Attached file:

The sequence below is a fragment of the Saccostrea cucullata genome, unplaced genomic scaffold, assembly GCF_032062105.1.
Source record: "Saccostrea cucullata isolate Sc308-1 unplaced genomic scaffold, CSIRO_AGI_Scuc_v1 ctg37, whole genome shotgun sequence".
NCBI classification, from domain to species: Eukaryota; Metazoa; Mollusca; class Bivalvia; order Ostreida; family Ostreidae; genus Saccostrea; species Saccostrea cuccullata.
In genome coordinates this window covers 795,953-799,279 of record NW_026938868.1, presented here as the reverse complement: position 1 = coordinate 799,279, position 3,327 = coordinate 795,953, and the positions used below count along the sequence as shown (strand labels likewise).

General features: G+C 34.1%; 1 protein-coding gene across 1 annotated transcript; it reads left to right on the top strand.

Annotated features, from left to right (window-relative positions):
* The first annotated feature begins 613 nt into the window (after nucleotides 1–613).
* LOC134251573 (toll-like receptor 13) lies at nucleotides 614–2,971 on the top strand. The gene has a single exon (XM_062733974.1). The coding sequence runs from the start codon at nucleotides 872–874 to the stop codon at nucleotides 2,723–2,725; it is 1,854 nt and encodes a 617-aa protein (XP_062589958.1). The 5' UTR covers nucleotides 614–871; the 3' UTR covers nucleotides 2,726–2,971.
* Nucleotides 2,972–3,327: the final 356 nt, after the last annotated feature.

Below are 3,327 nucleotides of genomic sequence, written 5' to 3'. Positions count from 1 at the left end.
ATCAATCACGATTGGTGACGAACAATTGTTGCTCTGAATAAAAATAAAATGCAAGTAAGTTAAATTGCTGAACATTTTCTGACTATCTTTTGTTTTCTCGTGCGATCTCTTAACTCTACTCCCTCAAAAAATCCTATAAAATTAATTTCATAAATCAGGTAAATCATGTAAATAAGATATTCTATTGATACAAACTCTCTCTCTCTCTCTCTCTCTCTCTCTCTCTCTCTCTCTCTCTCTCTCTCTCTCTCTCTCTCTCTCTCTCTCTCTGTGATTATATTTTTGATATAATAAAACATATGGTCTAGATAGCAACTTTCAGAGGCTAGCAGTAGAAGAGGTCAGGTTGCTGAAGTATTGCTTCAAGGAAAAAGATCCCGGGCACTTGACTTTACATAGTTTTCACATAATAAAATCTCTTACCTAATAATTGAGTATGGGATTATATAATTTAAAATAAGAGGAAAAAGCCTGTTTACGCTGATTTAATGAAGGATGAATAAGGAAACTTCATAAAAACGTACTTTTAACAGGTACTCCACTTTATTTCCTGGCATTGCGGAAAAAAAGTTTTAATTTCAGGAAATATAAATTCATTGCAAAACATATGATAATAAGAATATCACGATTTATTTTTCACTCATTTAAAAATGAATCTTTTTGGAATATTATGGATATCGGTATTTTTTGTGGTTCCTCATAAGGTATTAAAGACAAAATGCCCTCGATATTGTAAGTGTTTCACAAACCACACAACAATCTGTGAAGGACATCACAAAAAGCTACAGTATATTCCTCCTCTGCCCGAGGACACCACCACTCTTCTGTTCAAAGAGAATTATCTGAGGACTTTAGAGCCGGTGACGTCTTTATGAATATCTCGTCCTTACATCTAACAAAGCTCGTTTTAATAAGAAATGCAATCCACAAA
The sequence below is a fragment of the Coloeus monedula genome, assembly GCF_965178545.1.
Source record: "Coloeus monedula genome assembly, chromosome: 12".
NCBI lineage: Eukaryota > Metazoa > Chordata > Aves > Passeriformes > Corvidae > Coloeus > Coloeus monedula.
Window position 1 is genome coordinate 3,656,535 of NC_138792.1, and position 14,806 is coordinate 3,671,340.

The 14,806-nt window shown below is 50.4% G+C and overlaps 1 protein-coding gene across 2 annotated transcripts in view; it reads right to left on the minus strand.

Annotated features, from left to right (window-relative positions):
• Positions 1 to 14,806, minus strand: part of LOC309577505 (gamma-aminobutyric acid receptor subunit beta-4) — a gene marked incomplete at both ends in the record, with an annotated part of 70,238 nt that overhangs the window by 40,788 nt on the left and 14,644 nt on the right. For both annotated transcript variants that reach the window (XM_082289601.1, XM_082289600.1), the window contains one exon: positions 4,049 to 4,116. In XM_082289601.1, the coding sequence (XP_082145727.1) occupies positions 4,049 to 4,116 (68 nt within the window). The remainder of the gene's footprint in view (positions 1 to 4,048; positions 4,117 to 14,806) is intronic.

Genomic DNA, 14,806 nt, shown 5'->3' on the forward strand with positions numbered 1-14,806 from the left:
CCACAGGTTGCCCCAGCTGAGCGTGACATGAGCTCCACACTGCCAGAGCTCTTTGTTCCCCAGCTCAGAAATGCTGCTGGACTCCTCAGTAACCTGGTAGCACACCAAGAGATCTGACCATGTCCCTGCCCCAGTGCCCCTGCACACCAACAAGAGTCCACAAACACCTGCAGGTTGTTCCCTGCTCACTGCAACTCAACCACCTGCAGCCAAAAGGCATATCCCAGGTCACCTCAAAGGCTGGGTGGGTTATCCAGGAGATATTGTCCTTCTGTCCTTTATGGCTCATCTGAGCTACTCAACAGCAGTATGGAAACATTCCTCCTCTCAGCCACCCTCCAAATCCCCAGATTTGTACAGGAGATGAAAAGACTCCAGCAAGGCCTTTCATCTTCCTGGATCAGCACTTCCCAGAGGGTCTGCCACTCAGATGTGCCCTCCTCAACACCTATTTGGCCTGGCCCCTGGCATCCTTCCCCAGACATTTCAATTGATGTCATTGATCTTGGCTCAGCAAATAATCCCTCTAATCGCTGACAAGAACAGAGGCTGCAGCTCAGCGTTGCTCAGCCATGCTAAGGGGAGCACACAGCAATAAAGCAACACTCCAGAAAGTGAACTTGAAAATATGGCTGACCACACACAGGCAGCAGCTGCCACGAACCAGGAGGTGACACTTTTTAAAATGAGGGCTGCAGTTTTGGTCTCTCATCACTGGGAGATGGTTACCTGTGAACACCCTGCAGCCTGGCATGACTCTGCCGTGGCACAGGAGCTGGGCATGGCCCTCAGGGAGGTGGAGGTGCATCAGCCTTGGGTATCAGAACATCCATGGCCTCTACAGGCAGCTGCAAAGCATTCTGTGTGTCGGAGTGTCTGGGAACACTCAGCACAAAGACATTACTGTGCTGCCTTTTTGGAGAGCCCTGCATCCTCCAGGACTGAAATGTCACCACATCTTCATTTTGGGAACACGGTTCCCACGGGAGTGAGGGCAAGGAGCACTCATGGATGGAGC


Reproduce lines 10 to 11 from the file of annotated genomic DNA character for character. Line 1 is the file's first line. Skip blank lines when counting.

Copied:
Below are 3,327 nucleotides of genomic sequence, written 5' to 3'. Positions count from 1 at the left end.
ATCAATCACGATTGGTGACGAACAATTGTTGCTCTGAATAAAAATAAAATGCAAGTAAGTTAAATTGCTGAACATTTTCTGACTATCTTTTGTTTTCTCGTGCGATCTCTTAACTCTACTCCCTCAAAAAATCCTATAAAATTAATTTCATAAATCAGGTAAATCATGTAAATAAGATATTCTATTGATACAAACTCTCTCTCTCTCTCTCTCTCTCTCTCTCTCTCTCTCTCTCTCTCTCTCTCTCTCTCTCTCTCTCTCTCTCTCTCTGTGATTATATTTTTGATATAATAAAACATATGGTCTAGATAGCAACTTTCAGAGGCTAGCAGTAGAAGAGGTCAGGTTGCTGAAGTATTGCTTCAAGGAAAAAGATCCCGGGCACTTGACTTTACATAGTTTTCACATAATAAAATCTCTTACCTAATAATTGAGTATGGGATTATATAATTTAAAATAAGAGGAAAAAGCCTGTTTACGCTGATTTAATGAAGGATGAATAAGGAAACTTCATAAAAACGTACTTTTAACAGGTACTCCACTTTATTTCCTGGCATTGCGGAAAAAAAGTTTTAATTTCAGGAAATATAAATTCATTGCAAAACATATGATAATAAGAATATCACGATTTATTTTTCACTCATTTAAAAATGAATCTTTTTGGAATATTATGGATATCGGTATTTTTTGTGGTTCCTCATAAGGTATTAAAGACAAAATGCCCTCGATATTGTAAGTGTTTCACAAACCACACAACAATCTGTGAAGGACATCACAAAAAGCTACAGTATATTCCTCCTCTGCCCGAGGACACCACCACTCTTCTGTTCAAAGAGAATTATCTGAGGACTTTAGAGCCGGTGACGTCTTTATGAATATCTCGTCCTTACATCTAACAAAGCTCGTTTTAATAAGAAATGCAATCCACAAA